Event

Dhaval Adjodah Dissertation Defense

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Tuesday
July 2, 2019
10:00am — 11:30am

Title: Social Inductive Biases for Decentralized Reinforcement Learning

Committee: Prof. Alex `Sandy' Pentland, MIT; Prof. Esteban Moro, Universidad Carlos III de Madrid; Dr. Tim Klinger, IBM; Thomas J. Watson Research Center; Prof. Neil Lawrence, The University of Sheffield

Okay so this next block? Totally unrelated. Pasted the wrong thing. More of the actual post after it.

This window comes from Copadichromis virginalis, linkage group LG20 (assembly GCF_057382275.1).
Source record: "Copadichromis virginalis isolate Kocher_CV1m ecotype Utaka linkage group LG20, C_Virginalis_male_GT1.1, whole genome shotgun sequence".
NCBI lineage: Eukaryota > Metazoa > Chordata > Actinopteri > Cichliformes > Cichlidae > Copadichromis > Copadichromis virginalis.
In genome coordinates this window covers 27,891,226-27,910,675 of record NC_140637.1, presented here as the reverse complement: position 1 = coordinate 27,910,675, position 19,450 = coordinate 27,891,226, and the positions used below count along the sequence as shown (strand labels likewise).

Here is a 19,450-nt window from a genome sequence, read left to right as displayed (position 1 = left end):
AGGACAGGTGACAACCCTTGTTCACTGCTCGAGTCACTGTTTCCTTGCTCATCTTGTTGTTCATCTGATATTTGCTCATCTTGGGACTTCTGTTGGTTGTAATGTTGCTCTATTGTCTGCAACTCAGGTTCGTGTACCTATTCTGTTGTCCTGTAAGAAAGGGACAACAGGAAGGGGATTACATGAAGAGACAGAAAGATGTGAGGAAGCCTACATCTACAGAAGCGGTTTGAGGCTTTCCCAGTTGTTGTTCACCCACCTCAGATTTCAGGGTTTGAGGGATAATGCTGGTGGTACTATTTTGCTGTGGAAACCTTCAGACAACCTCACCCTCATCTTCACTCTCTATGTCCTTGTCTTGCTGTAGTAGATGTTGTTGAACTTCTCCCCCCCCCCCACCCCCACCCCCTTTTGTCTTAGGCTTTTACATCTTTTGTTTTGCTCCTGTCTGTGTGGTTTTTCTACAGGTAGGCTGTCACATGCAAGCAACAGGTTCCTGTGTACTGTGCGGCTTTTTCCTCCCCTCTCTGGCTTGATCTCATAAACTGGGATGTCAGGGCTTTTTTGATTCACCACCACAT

Abstract: How can we build machines that collaborate and learn more seamlessly with humans, and with each other? How do we create fairer societies? How do we minimize the impact of information manipulation campaigns, and fight back? How do we build machine learning algorithms that are more sample efficient when learning from each other's sparse data, and under time constraints? At the root of these questions is a simple one: how do agents, human or machines, learn from each other, and can we improve it and apply it to new domains? There is a growing movement to apply insights from the cognitive and social sciences to improving machine learning, as well as opportunities to use machine learning as a sandbox to test, simulate and expand ideas from the cognitive and social sciences. A less researched and fertile part of this intersection is the modeling of social learning: past work has been more focused on how agents can learn from the 'environment', and there is less work that borrows from both communities to look into how agents learn from each other. This thesis presents novel contributions into the nature and usefulness of social learning as an inductive bias for reinforced learning. I start by presenting the results from two large-scale online human experiments: first, I observe Dunbar cognitive limits that shape and limit social learning in two different social trading platforms, with the additional contribution that synthetic financial bots that transcend human limitations can obtain higher profits even when using naive trading strategies. Second, I devise a novel online experiment to observe how people, at the individual level, update their belief of future financial asset prices (e.g. S&P 500 and Oil prices) from social information. I model such social learning using Bayesian models of cognition, and observe that people make strong distributional assumptions on the social data they observe (e.g. assuming that the likelihood data is unimodal). I were fortunate to collect one round of predictions during the Brexit market instability, and find that social learning leads to higher performance than when learning from the underlying price history (the environment) during such volatile times. Having observed the cognitive limits and biases people exhibit when learning from other agents, I present an motivational example of the strength of inductive biases in reinforcement learning: I implement a learning model with a relational inductive bias that pre-processes the environment state into a set of relationships between entities in the world. I observe strong improvements in performance and sample efficiency, and even observe the learned relationships to be strongly interpretable. Finally, given that most modern deep reinforcement learning algorithms are distributed (in that they have separate learning agents), I investigate the hypothesis that viewing deep reinforcement learning as a social learning distributed search problem could lead to strong improvements.  I do so by creating a fully decentralized, sparsely-communicating and scalable learning algorithm, and observe strong learning improvements with lower communication bandwidth usage (between learning agents) when using communication topologies that naturally evolved due to social learning in humans. Additionally, I provide a theoretical upper bound (that agrees with our empirical results) regarding which communication topologies lead to the largest learning performance improvement. Given a future increasingly filled with decentralized autonomous machine learning systems that interact with humans, there is an increasing need to understand social learning to build resilient, scalable and effective learning systems, and this thesis provides insights into how to build such systems.

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